The myth that perpetuates the money bail system--that having a financial stake in one's case will guarantee that people come back to court and mitigate any public safety concerns--is unfounded and unsupported by the reality of how money bail works. In addition to anecdotes and stories, there is a growing body of evidence that money bail does not successfully fulfill its intended purpose. For one, the vast majority of people appear for their court dates without any financial stake in their case. In some jurisdictions, people appear in court at higher rates when released on nonfinancial conditions than on money bail. (9) Second, the way money bail is used is fundamentally discriminatory and biased. It disproportionately impacts people who are poor and unable to afford the price of their freedom. (10) More insidiously, it disproportionately impacts people of color, who are more likely to have higher bail set than whites and less likely to be able to afford bail based on historic generational disparities in wealth. (11) The particular impact of money bail on women flies below the radar in most bail reform conversations, but research has shown that women in the justice system have less wealth than men and disproportionately bear the burden of paying bail for their loved ones. (12) Finally, the discriminatory use of money bail leads to the deeply troubling overuse of jail. A fundamental goal of bail reform must be to simply have fewer people in jail, given jail's deleterious impacts on a person's health, safety, and well-being. The number of deaths in jail each year across the U.S., especially within the first few days of a person's admission, is staggering. This is the same period of time that people are often scrambling to make bail. Sandra Bland, arrested and booked into jail on an alleged traffic infraction, was waiting for family to pay $500 to a bail bondsman when she died in a Texas jail cell three days later. Within only one year following Sandra Bland's death, at least 810 additional people lost their lives in jail. (13)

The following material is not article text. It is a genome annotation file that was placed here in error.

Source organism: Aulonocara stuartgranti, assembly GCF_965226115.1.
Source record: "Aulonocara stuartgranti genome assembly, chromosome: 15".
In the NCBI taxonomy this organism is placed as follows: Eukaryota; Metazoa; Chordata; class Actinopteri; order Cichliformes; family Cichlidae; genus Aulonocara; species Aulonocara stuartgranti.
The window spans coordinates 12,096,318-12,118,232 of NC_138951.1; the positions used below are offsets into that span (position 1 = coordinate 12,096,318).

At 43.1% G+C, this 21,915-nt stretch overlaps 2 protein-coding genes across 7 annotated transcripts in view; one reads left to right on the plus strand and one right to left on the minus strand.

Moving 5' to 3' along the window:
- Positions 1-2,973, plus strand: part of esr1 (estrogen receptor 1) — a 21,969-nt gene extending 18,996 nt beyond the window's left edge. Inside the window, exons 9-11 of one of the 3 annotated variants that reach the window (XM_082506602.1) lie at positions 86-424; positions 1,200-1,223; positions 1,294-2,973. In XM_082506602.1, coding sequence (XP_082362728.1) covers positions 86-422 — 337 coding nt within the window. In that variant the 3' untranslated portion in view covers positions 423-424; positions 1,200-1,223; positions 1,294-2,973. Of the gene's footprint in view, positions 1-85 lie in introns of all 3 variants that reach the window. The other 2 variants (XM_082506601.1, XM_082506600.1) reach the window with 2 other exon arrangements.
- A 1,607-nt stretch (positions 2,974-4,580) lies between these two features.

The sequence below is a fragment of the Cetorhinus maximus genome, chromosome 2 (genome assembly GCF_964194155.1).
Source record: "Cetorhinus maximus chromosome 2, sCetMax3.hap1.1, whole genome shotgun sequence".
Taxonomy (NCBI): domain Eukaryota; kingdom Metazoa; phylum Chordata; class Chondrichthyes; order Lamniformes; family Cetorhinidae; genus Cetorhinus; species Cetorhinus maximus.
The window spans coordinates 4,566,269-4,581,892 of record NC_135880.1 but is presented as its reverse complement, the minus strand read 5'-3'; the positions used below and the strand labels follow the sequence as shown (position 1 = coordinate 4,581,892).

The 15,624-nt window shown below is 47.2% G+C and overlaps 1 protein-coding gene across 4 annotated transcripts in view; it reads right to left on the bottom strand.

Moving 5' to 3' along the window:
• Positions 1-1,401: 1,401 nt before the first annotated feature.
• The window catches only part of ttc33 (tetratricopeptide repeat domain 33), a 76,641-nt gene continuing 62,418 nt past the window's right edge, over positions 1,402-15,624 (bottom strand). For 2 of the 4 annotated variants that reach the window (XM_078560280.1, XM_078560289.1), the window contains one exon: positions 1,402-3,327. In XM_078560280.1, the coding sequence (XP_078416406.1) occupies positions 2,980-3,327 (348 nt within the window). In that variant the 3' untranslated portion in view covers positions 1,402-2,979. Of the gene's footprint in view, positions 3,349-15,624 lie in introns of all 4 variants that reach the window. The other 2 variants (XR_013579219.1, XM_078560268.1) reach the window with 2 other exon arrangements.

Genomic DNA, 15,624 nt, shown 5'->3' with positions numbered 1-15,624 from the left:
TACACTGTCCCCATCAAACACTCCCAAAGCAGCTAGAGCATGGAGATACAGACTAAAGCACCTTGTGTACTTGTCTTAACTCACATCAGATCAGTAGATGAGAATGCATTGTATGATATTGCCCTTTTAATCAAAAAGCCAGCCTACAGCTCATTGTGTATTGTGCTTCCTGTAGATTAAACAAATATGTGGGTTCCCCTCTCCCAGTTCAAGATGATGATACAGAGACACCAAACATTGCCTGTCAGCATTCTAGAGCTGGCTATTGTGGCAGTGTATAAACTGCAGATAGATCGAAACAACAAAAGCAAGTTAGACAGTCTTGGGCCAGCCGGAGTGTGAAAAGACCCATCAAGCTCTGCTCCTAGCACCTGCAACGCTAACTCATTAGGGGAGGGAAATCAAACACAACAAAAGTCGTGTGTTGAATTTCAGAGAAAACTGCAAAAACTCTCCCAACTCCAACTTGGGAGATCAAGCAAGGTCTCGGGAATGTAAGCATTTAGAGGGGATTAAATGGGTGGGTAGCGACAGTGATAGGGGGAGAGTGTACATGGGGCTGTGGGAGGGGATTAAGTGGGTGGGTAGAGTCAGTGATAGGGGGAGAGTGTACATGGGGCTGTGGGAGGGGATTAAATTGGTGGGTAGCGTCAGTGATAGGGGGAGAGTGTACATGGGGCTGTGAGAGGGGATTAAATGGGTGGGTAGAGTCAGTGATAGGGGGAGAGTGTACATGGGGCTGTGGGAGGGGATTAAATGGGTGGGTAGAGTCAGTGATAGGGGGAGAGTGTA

In recent years, the call to end money bail has taken on an urgency and fervor unseen before in the fight to end mass incarceration. (14) Without a doubt, there is growing recognition that money bail itself is a relic of an antiquated pretrial system that perpetuates inequity, bias, and oppression. (15) Justice reform advocates and organizers have made eliminating money bail a central campaign in the fight to end mass incarceration and abolish jails and prisons. (16) In response to advocacy, litigation, and public pressure, some jurisdictions across the country have overhauled laws to lessen or eliminate the use of money bail entirely. (17) At the local level, rural and urban counties as well as cities have enacted policies to do the same. (18) Yet in all this pretrial justice momentum to end money bail, two fundamental premises of our country's bail system have eluded any real scrutiny. The first is the idea that "failure to appear" is, by itself, a justifiable and valid basis for depriving someone of their pretrial freedom. Another important standard that is ripe for reform is the definition of who and what ought to be considered a risk to public safety, and when detention can be imposed to manage public safety concerns.